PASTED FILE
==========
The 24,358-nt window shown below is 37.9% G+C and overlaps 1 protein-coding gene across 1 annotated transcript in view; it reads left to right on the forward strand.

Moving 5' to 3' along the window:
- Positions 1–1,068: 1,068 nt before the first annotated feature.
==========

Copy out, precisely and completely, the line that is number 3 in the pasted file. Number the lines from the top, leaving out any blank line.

- Positions 1–1,068: 1,068 nt before the first annotated feature.